Instead of overthrowing Bavaria’s vice prime minister, the leaflet affair may strengthen him. The reason for this is also the journalistic activism with which he was persecuted.
The statements made by Bavaria’s Economics Minister Hubert Aiwanger on the authorship and use of an inhuman leaflet from his school days are scant, the memory gaps are striking. However, his version is difficult to refute. He called his brother as a witness, who confessed to the crime. Until proven to the contrary, it will have to be assumed that eleventh grader “Hubsi” was innocent despite detention. At that time it was a misjudgment and today: in case of doubt for the accused.
It is questionable whether Aiwanger’s story was told correctly
Nevertheless, a story that had to be told and which – perhaps – is not over. She reports vividly on a failure in dealing with the German Nazi past and suggests conclusions about the mentality of the people involved. The deficits are obvious.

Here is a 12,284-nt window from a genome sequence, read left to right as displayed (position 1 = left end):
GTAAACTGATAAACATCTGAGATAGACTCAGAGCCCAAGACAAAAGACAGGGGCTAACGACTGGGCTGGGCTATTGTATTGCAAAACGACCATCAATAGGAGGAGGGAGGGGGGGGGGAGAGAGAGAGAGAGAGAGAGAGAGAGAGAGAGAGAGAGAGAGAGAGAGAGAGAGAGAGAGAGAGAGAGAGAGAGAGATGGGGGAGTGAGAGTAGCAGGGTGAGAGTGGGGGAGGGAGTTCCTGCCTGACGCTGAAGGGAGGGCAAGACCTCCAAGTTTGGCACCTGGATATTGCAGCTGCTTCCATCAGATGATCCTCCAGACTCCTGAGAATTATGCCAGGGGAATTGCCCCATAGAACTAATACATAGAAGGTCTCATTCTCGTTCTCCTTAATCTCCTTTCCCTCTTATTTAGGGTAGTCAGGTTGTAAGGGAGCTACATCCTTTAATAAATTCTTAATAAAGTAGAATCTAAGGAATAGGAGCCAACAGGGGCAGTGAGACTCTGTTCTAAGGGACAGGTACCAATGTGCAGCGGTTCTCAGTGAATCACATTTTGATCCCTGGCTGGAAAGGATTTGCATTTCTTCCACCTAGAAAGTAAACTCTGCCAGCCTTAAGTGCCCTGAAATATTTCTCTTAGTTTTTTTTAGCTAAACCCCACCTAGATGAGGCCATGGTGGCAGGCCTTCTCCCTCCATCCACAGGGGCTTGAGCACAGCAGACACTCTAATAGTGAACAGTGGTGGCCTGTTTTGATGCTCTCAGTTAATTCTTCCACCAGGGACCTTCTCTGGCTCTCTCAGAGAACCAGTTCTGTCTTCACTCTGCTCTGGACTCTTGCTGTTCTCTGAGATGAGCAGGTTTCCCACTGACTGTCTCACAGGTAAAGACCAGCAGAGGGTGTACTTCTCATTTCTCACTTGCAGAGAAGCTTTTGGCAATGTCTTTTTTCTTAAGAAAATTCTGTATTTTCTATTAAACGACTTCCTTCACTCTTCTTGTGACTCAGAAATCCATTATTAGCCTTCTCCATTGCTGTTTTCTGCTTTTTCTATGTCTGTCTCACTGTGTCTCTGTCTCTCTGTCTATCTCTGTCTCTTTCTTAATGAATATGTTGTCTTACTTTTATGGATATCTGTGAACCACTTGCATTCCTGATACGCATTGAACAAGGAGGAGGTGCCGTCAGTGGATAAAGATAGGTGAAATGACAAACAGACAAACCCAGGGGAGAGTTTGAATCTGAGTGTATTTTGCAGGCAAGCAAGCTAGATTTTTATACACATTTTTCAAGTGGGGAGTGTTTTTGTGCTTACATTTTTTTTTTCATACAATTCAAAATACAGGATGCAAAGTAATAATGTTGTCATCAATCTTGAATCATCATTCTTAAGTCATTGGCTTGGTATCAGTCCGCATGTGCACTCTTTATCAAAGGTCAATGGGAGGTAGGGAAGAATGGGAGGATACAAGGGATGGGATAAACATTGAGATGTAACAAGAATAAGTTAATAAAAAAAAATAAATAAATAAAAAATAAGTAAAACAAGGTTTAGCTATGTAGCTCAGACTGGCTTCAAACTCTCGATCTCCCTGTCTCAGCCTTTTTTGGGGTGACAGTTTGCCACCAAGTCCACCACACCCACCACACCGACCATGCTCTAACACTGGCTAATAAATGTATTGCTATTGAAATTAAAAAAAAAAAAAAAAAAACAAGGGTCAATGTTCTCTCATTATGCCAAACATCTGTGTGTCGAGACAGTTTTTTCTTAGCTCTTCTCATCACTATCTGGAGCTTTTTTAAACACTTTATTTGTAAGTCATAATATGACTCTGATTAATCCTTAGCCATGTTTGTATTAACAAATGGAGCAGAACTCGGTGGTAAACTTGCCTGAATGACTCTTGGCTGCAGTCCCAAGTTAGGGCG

It is questionable whether the story was told correctly: as a political scandal that revealed the politician’s “true” face as that of a far-right anti-Semite. At least that’s how it seemed in the first reports. His beer tent rhetoric that one had to “take back democracy” served as evidence of the continuity of sentiment. The verdict that the man had to go was clear from the start – especially with the investigators.
Much determination in the face of unclear facts. In addition, the pamphlet’s disgusting choice of words contrasted from the outset with the fact that it was actually a schoolboy joke. Without a doubt, an ID card for a brown monster – but that of a young person. It would have been an unusual step in political culture, even German one, to make an adult fully liable for this.
The fact that the alleged revelation had been a topic for many years and – presumably – a former teacher of Aiwanger pulled the strings, should have been part of the comprehensive formation of opinion on the table. Instead, the context of the case was made invisible to create space for outrage.
People notice when the media goes overboard, when it gets one-sided. The leaflet unveiling could eventually serve as an example of how certain forms of public activism cost credibility. Until then, Aiwanger will not be the only right-wing populist campaigning with this weakness.